Mirsky: Following the announcement and press conference, Swedish journalist, Joanna Rose, spoke with Olga Botner about the Nobel-winning research.
Joanna Rose: So, what was the main achievement of this year's laureates?
Botner: Their competencies are quite complementary. Rainer Weiss is the founder of the whole project; he developed the concept starting in the beginning, or the middle, of the 1960s; he built the first prototype detectors, in 1967; and then, he demonstrated the principle. He charted the various noise sources which would influence the performance of the detector. And as I've been trying to mention, the detector is incredibly sensitive: a truck passing by will make the detector vibrate, ocean waves some distance away make also the detector vibrate, seismologic, other things. So, you have to know very, very well what kind of sources can give you signals which simulate gravitational wave, to be able to distinguish the true from the false. So, his main influence on the project is developing a prototype, chartering all the sources of disturbances, and finding means to offset these sources.
Thorne is this inspiring theorist, who figured out what kind of signals you can expect from astrophysical sources of these waves. So what to look for, how sensitive does the instrument have to be to be able to observe what the universe behaves like in terms of gravitational waves. And then we have Barry Barish, who is the person who joined the experiment late. He only arrived on the scene in 1994, however, he is the visionary behind upgrading the sensitivity of the instrument to the level where this detection was possible. The original LIGO could not have made the detection, which was possible thanks to the development initiated by Barry Barish.
Rose: So, the other two worked, like, for 50 years with this project – what did they say when they got the call from Stockholm, this morning?
Botner: They were still humble and very, very gratified that they were awarded the prize. But also, all three of them mentioned, one, that they were happy that they were not alone, and, two, that we should make sure to stress the role of the collaboration, at the press conference and even at the award ceremony.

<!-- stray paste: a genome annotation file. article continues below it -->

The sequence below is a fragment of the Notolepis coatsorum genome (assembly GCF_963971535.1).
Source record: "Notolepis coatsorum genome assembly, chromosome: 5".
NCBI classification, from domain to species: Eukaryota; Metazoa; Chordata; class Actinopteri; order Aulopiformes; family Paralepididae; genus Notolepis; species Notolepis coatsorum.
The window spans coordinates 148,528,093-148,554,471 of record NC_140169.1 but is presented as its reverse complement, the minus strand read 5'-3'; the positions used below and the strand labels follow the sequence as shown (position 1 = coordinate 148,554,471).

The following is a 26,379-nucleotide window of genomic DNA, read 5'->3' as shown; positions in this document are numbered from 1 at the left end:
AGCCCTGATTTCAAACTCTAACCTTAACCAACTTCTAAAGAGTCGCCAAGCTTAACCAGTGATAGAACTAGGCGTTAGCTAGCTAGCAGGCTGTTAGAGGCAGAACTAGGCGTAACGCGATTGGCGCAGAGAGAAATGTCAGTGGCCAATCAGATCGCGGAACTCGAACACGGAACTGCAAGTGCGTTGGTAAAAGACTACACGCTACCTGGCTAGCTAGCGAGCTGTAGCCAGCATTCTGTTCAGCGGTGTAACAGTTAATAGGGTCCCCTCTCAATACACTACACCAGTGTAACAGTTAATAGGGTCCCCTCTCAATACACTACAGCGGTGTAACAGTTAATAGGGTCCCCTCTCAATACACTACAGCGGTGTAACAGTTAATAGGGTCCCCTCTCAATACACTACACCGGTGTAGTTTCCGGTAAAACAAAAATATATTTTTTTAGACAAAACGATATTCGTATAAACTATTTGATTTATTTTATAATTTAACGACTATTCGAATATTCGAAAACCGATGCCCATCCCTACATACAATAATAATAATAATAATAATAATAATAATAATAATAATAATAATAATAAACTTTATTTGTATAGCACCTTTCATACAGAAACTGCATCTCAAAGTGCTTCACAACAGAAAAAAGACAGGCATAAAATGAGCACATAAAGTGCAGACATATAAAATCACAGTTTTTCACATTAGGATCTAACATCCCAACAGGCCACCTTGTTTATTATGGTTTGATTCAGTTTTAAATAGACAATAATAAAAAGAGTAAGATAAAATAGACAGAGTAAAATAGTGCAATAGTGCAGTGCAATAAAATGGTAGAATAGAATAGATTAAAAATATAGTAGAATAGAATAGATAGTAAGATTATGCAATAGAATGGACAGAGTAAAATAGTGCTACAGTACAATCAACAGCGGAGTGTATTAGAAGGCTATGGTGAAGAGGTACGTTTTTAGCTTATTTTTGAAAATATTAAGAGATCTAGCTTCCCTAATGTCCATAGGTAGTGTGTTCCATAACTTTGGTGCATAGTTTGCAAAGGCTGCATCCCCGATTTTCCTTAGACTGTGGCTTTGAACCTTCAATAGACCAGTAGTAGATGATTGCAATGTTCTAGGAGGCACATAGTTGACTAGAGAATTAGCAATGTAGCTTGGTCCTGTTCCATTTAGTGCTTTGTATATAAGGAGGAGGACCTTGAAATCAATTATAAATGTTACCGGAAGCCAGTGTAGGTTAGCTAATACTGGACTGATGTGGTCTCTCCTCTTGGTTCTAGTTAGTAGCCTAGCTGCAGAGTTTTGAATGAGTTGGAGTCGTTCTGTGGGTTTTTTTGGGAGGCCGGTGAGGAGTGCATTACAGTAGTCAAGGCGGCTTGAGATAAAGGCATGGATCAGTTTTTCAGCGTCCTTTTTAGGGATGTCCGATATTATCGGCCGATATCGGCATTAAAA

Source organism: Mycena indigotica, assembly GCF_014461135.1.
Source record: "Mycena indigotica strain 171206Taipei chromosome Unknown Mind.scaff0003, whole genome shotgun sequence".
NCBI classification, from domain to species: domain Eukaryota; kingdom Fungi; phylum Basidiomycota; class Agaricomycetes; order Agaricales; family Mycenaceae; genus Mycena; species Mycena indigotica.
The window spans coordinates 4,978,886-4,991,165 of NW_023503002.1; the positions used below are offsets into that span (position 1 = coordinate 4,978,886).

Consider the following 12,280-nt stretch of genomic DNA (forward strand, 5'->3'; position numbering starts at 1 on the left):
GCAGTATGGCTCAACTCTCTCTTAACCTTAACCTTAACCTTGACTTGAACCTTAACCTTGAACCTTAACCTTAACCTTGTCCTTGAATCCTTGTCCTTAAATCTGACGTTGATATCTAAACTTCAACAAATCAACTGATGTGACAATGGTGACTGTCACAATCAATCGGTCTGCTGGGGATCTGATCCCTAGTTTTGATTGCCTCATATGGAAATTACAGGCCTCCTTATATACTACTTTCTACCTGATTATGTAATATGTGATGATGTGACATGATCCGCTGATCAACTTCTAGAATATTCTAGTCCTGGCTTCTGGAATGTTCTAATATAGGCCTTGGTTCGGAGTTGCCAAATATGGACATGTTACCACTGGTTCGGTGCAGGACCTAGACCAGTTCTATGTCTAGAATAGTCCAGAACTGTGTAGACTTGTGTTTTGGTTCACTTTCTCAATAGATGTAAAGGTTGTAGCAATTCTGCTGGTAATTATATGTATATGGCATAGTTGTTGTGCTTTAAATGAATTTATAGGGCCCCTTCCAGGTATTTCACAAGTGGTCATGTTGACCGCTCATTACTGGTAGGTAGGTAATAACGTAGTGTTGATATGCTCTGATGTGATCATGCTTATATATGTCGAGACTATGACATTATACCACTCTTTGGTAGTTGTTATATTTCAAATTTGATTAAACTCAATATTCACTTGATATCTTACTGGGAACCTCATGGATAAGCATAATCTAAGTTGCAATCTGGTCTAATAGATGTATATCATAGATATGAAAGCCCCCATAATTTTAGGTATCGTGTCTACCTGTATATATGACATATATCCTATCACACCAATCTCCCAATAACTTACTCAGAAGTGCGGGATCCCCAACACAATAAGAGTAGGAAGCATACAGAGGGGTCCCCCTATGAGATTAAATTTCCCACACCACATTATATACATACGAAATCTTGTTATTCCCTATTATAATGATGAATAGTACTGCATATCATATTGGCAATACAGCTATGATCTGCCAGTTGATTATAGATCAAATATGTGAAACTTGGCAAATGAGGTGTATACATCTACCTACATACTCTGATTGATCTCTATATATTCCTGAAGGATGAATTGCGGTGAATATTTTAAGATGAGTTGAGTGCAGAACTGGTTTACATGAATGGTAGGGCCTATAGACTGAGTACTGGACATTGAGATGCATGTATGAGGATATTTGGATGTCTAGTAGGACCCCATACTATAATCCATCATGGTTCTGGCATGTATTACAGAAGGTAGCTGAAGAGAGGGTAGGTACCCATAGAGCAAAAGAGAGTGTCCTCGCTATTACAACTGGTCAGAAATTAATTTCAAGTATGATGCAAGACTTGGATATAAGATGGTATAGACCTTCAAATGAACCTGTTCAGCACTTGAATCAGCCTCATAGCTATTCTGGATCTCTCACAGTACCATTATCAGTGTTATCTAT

Rose: So, how was this collaboration, the LIGO collaboration [crosstalk]?
Botner: Yes, the LIGO collaboration has grown over the last 40 years. In the beginning, it was small, it was just groups at MIT and at Cal Tech, at the universities in the United States. But then, as the detector grew in size and people started talking of kilometer-long arms, the collaboration also grew, and groups joined all across the United States, but also in Europe and in Australia. So today, the LIGO collaboration consists of scientists at 90 universities, all across the world.
Rose: So, now, when the gravitational waves are here, in some sense, what will they tell us about the universe?
Botner: So, what we hope to learn from the gravitational waves is, one, about blackholes, and about gravity in its strong regime. You have to imagine gravity as the weakest force we know of – it's much weaker than electromagnetism. Just think of a kitchen magnet, a small magnet you put on the door of your fridge: it stays up; it doesn't fall to the ground. Which just shows you that the electromagnetism is much stronger than gravity. So, the gravity forces we know of from the earth are weak; gravitational forces close to blackholes are extremely strong. So, the discovery of gravitational waves carrying information from the surroundings of blackholes will teach us something about the strong regime of gravity, which is very, very exciting. We'll learn something about violent explosions like supernovae or gamma ray bursts. We might learn something about the Big Bang, because the Big Bang left imprint on the universe in terms of gravitational waves, which we've never seen before. They are even weaker than those which have been observe previously. But even more exciting, there are parts of the universe which are dark, which we've never seen before, because electromagnetic radiation doesn't reach us from there. Gravitational waves are unstoppable, so they will. So we hope to learn about this dark universe.